The papillary epithelioma begins, according to Klebs, on the vaginal aspect of the cervix, as a papillary hypertrophy. The proliferating epithelial investment of these new structures invades the subjacent tissues and then breaks down. New papillary excrescences develop on the base of the resulting ulcer, these in their turn necrose, and thus the pro cess repeats itself until, finally, the most extensive destruction ensues, although perhaps its progress is somewhat less rapid than in the preceding variety.
Carcinoma proper begins in the deeper tissues of the uterus, and consists of more or less firm, nodulated deposits, covered by healthy mucous membrane, which, spreading towards the surface only after a time and by no means invariably, become gangrenous and break down, form ing cancerous ulcers which produce rapid necrotic disintegration of the tissues. It was formerly believed that this form of cancer originated in the connective-tissue framework of the uterine substance, but such opin ion is not accepted by modern investigators, who hold that this variety also commences in the mucous membrane. Klebs, for instance, is inclined to locate the starting-point of the disease in constricted cervical glands. He assumes that the ovula nabothi in the region of the internal os are to a certain degree disposed to undergo cancerous metamorphosis, and explains in this way how this form of carcinoma of the uterus tends to extend upwards into the body and fundus of the organ, as well as downward into the cervix. In either case spheroidal tumors develop, which project beyond the surface, or are distributed as isolated nodules in the muscular strata of the uterus and also as large nodes in the pelvic connective tissue. The individual masses are usually soft and succulent, and consist of irregularly shaped epithelial cells, often imbedded in a scanty interstitial tissue. Almost all authors recognize two forms of carcinoma of the uterus. FOrster describes a papillary and a parenchymatous epithelial cancer. Waldeyer' recognizes only epithelioma of the uterus. He has observed but one case of cancer develop from the glands of the cervical canal, and he believes that these cases are very rare. According to Waldeyer epitheliomata of the cervix originate from intra-papillary inward prolongations of the rete Malpighi of the lips of the os. If the papillae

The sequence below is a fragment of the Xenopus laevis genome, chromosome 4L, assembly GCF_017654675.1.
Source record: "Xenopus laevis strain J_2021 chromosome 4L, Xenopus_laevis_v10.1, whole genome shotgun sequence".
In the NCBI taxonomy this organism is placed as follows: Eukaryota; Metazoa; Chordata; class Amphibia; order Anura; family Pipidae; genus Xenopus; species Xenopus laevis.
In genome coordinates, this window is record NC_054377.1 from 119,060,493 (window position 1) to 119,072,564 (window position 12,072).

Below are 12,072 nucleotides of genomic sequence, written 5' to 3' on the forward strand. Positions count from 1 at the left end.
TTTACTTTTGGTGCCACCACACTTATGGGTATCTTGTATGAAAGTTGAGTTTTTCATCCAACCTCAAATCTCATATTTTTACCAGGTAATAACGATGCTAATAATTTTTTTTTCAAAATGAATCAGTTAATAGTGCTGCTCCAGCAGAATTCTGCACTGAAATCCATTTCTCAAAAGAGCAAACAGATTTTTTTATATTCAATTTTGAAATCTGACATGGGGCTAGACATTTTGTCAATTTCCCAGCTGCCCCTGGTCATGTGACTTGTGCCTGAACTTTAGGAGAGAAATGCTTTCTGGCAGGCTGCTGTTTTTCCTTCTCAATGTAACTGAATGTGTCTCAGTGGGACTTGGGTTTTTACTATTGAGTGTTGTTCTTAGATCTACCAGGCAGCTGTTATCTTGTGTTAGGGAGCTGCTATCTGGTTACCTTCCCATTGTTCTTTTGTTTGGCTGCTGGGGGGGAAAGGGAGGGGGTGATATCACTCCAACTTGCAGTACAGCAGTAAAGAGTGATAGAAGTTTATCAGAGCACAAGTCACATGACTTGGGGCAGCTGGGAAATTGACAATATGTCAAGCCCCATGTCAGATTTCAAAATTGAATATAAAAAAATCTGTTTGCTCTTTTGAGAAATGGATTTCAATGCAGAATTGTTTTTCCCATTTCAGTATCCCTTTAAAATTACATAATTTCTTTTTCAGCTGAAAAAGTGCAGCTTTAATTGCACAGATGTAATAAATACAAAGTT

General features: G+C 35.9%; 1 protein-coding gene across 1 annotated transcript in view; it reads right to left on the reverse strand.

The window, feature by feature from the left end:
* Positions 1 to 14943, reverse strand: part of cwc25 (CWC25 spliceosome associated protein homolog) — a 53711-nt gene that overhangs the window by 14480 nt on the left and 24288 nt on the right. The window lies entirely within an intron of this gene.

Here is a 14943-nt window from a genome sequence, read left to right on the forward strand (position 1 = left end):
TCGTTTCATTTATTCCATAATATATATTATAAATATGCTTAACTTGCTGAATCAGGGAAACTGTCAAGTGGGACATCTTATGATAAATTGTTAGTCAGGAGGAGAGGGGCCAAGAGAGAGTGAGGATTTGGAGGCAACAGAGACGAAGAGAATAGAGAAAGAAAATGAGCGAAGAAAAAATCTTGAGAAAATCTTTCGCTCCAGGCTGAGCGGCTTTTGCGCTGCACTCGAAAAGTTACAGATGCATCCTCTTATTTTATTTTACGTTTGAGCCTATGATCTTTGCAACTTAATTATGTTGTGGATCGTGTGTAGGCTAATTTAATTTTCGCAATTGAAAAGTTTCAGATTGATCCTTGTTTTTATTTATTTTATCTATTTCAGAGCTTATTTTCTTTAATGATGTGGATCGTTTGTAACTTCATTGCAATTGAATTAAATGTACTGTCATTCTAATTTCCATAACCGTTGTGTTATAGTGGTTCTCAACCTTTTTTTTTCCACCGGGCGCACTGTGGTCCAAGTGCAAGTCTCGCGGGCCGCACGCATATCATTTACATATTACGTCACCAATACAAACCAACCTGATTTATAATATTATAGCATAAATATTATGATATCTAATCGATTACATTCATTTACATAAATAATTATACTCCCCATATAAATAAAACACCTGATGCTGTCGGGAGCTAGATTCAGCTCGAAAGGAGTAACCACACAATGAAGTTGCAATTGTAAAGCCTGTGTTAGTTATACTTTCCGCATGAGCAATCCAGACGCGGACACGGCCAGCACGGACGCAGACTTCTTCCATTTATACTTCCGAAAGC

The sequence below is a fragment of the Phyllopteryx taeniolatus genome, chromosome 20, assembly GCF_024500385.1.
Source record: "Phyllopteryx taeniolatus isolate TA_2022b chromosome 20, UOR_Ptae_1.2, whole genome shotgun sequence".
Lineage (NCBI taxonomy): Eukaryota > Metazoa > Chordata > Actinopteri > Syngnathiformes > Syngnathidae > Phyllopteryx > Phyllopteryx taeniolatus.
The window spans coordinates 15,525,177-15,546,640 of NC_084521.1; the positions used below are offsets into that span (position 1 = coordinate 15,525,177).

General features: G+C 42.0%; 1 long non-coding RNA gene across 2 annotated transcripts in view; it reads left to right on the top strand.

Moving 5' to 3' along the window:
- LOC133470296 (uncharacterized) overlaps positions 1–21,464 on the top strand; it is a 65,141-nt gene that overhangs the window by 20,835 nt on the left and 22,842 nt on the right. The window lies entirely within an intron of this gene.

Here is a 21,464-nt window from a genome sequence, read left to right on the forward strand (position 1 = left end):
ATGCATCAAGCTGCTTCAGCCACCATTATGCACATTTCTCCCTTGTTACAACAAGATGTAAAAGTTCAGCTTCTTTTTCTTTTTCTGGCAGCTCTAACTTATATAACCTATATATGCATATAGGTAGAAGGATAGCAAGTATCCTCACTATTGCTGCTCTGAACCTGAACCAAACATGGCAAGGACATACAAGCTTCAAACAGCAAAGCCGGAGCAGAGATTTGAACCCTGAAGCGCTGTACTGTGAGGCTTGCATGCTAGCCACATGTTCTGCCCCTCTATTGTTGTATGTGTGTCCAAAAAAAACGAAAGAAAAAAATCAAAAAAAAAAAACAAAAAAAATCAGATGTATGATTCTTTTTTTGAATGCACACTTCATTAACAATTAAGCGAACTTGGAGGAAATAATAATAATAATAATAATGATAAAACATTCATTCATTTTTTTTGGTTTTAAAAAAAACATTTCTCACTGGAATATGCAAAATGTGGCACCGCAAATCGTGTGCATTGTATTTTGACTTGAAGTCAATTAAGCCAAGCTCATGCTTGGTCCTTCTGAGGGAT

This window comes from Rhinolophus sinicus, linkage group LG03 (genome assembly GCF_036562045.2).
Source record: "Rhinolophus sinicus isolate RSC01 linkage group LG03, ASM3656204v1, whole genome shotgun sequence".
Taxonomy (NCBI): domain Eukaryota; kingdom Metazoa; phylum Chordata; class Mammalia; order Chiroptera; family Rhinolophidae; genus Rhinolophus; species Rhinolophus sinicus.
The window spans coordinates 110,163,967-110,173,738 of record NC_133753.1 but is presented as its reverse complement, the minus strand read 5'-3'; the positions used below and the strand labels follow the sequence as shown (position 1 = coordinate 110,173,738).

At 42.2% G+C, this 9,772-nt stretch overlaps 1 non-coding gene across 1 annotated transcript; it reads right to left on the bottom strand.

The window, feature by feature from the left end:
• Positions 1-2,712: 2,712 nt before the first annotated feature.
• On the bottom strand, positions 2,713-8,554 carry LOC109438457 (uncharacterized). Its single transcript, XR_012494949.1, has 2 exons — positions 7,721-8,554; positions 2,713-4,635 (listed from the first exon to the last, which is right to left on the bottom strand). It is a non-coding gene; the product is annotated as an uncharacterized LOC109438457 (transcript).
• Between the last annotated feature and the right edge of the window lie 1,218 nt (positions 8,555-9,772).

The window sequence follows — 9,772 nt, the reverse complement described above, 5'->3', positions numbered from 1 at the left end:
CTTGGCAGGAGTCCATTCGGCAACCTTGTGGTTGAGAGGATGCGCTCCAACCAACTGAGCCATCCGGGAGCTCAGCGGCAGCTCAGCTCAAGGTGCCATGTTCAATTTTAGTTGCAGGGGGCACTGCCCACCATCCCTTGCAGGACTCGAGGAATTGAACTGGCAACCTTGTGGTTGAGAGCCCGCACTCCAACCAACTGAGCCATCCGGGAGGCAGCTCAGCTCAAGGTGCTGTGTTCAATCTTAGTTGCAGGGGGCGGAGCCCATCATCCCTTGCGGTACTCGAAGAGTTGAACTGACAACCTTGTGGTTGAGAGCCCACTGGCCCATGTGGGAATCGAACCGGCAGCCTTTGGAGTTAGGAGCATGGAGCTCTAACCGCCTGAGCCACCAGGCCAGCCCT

of the mucous membrane participate to any great extent in the process, a papillo-villous growth results; otherwise the affection consists either of a circumscribed or a diffuse infiltration, occasioned by an ingrowth of the deeper layers of the epithelium into the connective-tissue substratum.
These views are on the whole nothing more nor less than the applica tion of the current hypotheses of carcinoma in general to carcinoma of the uterus. The researches of Ruge and Veit have led these investi gators to entirely different results, and have been widely accepted, especi ally since they allow a readier comprehension of the clinical history of the various forms of cancer. Even the treatment of cancer has been influenced by the results of their anatomical researches. Nevertheless we need further studies before we can decide upon the true value of their investigations. These authors, then, as well as Schroder, distinguish positively between cancer of the portio vaginalis and cancer of the cervix proper. They claim that cancer of the " vaginal portion " never orig inates in the pavement epithelium of the surface, but starts from the deeper connective tissue, or from the newly-formed glands found in erosions. Its boundary line would appear to be the external os, and it does not invade the cervix or body of the uterus. When it extends, the vagina and peri-uterine tissues become affected.
Cancer of the cervix, on the other hand, starts from the connective tissue of the walls of the cervix, from submucous nodules, or from the glands of the mucous membrane. The disease does not extend outward beyond the external os, but very readily passes beyond the internal os, and thus reaches the pelvic cellular tissue.
The simplicity of this description certainly has much in its favor, but we must not forget that daily practical experience shows that the above distinctions are not very easily ascertained. So that while these views may be welcomed as an attempt to elucidate a confused subject, they are not to be received as having finally settled it.
It has recently been demonstrated that carcinoma may develop from adenomata, that is from neoplastic utricnlar glands. Testimony to this fact is offered by cases reported by Breisky-Eppinger, J. Veit, and others.